Live video streams have been an instrumental tool in publicizing and helping to coordinate Occupy events since the first occupation of Zuccotti Park. But although the streams provide an important 1st-person-point-of-view experience of an action, they lack a meta-perspective—they don’t provide reliable, coordinated information about all the events and actions that are happening around the city on a particular day of action. Also, for the most part, video streams are viewed on non-portable devices, so they’re not terribly useful for coordinating people who are already out and about. On the other hand, twitter feeds are useful for real-time on-the-go updates, but the information can be scattershot, and generally is not coordinated to provide information about the full range of activities and actions as they evolve throughout the day.
We propose a radio program that will begin streaming live in the days leading up to May Day, which would hopefully be hosted on several Occupy-related sites. In the days leading up to May Day, the stream will air interviews with organizers about May Day actions they’re planning and some explication of the politics surrounding them, interspersed with special guests, music, segments on the history of May Day, etc. On the day itself, we’ll provide live updates and tactical information on actions across the city as they unfold, as well as a host of speakers, call-ins, spoken love letters to Occupy, and just a bunch of generally inspiring content.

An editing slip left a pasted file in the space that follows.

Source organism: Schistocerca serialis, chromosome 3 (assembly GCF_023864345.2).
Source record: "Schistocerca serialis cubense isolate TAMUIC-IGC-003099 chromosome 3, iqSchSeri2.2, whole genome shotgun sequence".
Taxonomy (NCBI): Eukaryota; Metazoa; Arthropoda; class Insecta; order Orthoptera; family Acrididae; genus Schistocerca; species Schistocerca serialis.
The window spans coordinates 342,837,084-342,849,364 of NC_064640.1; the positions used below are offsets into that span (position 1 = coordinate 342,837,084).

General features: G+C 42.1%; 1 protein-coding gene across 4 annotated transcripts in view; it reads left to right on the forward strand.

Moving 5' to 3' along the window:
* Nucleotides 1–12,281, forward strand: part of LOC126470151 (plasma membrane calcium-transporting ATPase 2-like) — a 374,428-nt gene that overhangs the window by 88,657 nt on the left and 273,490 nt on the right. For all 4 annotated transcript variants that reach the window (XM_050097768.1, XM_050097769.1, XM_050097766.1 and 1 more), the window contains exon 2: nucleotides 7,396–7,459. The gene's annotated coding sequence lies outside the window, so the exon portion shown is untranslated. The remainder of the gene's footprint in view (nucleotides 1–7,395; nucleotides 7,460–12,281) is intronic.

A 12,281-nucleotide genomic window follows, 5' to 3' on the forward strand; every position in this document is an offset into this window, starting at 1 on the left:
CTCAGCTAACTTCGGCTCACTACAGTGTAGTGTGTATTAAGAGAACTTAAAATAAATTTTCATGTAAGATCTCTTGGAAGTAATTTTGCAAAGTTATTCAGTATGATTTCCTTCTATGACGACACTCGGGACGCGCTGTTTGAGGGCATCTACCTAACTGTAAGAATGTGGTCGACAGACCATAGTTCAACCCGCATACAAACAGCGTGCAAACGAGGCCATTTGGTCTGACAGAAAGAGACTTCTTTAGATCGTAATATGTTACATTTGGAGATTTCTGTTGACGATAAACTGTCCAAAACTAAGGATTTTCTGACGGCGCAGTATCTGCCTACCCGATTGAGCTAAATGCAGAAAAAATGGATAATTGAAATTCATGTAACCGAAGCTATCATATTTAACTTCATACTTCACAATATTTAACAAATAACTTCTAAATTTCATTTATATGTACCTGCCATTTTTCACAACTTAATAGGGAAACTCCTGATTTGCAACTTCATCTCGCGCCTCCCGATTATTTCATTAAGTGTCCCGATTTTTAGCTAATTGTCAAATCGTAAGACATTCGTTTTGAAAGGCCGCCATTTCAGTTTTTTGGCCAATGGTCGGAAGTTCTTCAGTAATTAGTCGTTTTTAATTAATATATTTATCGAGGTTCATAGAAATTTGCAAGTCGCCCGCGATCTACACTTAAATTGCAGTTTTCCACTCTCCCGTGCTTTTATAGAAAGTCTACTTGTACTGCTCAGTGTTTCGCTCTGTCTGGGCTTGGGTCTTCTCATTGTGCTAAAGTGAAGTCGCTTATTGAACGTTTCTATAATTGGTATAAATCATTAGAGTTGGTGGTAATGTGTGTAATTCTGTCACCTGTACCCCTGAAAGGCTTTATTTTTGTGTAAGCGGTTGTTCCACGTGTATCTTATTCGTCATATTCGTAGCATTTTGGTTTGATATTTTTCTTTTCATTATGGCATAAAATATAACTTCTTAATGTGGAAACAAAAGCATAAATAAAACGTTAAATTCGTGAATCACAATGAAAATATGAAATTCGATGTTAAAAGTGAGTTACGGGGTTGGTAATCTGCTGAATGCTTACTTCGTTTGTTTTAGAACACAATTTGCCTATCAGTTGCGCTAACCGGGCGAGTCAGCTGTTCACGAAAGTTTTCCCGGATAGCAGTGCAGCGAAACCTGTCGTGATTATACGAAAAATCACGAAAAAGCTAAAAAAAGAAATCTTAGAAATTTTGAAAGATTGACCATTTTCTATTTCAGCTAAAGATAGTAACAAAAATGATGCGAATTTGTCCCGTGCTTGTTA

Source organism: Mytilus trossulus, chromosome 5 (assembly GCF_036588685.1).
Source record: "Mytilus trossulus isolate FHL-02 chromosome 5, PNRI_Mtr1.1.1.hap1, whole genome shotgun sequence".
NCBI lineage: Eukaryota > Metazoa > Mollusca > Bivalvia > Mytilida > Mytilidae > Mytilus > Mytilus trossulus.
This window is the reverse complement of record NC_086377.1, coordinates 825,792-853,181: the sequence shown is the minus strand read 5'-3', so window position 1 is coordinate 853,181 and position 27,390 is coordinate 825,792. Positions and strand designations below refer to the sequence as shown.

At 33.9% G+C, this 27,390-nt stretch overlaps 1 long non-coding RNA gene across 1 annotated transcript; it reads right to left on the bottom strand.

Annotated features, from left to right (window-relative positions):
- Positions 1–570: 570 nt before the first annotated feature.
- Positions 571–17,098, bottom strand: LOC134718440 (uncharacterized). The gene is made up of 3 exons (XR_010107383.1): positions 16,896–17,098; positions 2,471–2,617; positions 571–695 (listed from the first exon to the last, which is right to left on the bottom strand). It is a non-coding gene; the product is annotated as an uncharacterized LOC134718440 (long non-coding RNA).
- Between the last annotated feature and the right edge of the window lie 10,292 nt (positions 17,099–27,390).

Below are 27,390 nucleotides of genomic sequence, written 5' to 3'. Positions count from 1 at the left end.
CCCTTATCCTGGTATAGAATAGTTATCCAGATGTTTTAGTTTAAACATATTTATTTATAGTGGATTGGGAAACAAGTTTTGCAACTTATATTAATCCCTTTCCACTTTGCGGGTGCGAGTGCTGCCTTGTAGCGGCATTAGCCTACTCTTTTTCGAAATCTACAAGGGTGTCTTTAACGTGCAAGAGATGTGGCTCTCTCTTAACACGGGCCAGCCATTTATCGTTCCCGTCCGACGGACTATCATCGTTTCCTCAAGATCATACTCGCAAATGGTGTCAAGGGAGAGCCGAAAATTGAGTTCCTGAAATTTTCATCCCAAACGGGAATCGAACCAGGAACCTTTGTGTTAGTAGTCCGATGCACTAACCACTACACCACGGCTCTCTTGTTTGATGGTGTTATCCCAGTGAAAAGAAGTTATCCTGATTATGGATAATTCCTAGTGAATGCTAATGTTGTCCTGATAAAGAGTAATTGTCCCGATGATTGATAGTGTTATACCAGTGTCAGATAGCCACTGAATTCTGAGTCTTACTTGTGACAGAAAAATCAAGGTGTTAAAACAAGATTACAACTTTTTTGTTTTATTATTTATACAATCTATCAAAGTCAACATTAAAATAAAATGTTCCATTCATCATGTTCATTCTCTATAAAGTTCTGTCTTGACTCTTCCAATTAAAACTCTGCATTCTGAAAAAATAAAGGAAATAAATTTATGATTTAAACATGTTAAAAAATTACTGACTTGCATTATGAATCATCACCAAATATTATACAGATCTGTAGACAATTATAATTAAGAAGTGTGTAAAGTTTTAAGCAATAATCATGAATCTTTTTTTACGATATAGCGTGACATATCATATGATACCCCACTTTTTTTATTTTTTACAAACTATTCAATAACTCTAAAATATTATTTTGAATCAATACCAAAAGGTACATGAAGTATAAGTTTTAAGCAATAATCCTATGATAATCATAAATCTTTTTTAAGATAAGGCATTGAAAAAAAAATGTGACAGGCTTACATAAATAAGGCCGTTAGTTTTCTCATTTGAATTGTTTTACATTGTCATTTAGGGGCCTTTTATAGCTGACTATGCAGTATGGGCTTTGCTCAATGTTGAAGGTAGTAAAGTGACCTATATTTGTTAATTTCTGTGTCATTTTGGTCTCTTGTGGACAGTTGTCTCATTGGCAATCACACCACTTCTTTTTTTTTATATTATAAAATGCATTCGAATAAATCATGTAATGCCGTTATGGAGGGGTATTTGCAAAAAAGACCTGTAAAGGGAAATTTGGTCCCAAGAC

On May Day, in addition to the live stream, several people will be equipped with FM radio microtransmitters for their livestream-capable smartphones. Each of these people will be able to re-transmit the livestream from their phones on an FM radio frequency across a 200-foot radius—a single transmitter would probably cover the area of Zuccotti Park, for instance. The radio broadcast is important because a smartphone with streaming capability restricts access to a privileged economic class. Also, FM radio technology is far more user friendly. Throughout the day, these mobile micro-transmitters will fan out across the city to microcast the streaming radio show at as many actions, marches and other events as possible. For larger actions—such as big marches—there can be several people with micro-transmitters spread throughout to provide reception across the entire area of the event.
As opposed to a single, city-wide pirate FM broadcast, a mobile network of small-range microcasts is legal, and would be incredibly difficult to disrupt. A single FM frequency can be agreed on in advance and publicized on May Day so that listeners can set their dial and tune in to the same station at any event throughout the day. Word can also be spread to bring boom boxes, portable radios, FM headsets, or FM equipped mp3 players along on May Day. At the end of the march, the mobile micro-transmitters and people with radios can converge to form a giant dance party—a mobile one if necessary!
The result will be a live source of updates and information on the day’s events that are accessible to anyone in the vicinity of an action with an FM radio or a mobile device with streaming capability, and simultaneously to anyone with a computer anywhere in the world. In the spirit of OWS, May Day radio is an imaginative way to claim space that should be ours but isn’t.
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